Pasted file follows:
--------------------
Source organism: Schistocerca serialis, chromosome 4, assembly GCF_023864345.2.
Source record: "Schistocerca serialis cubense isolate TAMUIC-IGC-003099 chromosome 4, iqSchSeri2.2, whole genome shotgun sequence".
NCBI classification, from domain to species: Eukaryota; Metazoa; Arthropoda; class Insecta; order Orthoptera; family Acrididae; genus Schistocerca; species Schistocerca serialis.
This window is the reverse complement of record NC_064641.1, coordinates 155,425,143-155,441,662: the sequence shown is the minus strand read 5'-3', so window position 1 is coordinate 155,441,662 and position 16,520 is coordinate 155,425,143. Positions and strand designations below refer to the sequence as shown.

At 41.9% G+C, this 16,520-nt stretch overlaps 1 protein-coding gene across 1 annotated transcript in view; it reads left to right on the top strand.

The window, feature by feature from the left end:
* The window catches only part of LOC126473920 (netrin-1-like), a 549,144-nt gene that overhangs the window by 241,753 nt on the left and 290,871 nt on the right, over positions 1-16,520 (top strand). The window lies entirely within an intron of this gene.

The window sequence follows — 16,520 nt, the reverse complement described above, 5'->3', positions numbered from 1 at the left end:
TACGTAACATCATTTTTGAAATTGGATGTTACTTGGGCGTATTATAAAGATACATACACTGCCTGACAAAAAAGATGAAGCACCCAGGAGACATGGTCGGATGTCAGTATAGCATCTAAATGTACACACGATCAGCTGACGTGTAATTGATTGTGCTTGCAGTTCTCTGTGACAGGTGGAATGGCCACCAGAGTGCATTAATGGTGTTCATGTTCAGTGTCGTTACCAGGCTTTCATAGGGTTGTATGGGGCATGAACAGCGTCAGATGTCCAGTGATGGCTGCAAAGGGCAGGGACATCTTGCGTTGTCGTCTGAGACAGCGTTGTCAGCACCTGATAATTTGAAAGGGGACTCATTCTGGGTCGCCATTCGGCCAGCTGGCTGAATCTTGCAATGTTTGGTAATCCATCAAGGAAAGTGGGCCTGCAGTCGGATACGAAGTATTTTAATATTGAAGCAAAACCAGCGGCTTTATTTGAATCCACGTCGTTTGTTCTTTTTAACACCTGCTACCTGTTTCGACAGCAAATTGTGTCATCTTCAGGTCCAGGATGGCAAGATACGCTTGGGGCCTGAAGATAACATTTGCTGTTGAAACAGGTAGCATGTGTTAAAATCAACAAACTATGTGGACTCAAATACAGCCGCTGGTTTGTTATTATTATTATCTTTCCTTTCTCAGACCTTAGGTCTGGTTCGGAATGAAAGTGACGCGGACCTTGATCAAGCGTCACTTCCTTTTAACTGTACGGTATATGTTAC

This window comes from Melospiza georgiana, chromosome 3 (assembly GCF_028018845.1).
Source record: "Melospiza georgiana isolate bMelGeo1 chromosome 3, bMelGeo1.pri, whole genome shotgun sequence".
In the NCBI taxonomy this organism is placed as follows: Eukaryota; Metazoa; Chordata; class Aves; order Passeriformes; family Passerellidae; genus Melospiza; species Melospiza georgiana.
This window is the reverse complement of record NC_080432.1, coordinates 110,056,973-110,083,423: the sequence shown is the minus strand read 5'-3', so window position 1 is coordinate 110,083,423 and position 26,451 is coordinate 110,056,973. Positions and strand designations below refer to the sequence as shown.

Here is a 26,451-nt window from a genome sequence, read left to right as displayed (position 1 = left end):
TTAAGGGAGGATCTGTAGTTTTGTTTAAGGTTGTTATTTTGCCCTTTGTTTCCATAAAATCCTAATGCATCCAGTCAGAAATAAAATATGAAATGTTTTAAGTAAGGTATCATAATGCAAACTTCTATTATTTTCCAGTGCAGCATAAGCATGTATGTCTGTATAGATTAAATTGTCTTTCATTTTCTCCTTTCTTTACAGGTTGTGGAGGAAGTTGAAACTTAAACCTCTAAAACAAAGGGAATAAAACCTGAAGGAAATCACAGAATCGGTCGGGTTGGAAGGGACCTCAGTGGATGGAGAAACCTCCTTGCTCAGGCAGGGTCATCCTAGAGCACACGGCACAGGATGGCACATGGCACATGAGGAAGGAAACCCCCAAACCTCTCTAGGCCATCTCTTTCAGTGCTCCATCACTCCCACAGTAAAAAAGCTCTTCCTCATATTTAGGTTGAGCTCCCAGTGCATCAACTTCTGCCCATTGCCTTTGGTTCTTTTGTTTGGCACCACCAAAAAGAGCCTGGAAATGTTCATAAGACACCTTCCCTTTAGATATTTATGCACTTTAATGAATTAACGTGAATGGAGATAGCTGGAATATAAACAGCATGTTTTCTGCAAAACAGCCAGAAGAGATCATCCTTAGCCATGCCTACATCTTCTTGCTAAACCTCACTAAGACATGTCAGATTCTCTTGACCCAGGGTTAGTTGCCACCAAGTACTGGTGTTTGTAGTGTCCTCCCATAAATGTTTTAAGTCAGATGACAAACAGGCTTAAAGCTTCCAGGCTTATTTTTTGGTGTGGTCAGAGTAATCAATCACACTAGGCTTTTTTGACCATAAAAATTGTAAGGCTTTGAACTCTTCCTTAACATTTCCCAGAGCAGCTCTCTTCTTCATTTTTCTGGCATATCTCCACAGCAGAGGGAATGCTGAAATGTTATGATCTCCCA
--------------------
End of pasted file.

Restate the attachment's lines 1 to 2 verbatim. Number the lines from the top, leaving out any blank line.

Source organism: Schistocerca serialis, chromosome 4, assembly GCF_023864345.2.
Source record: "Schistocerca serialis cubense isolate TAMUIC-IGC-003099 chromosome 4, iqSchSeri2.2, whole genome shotgun sequence".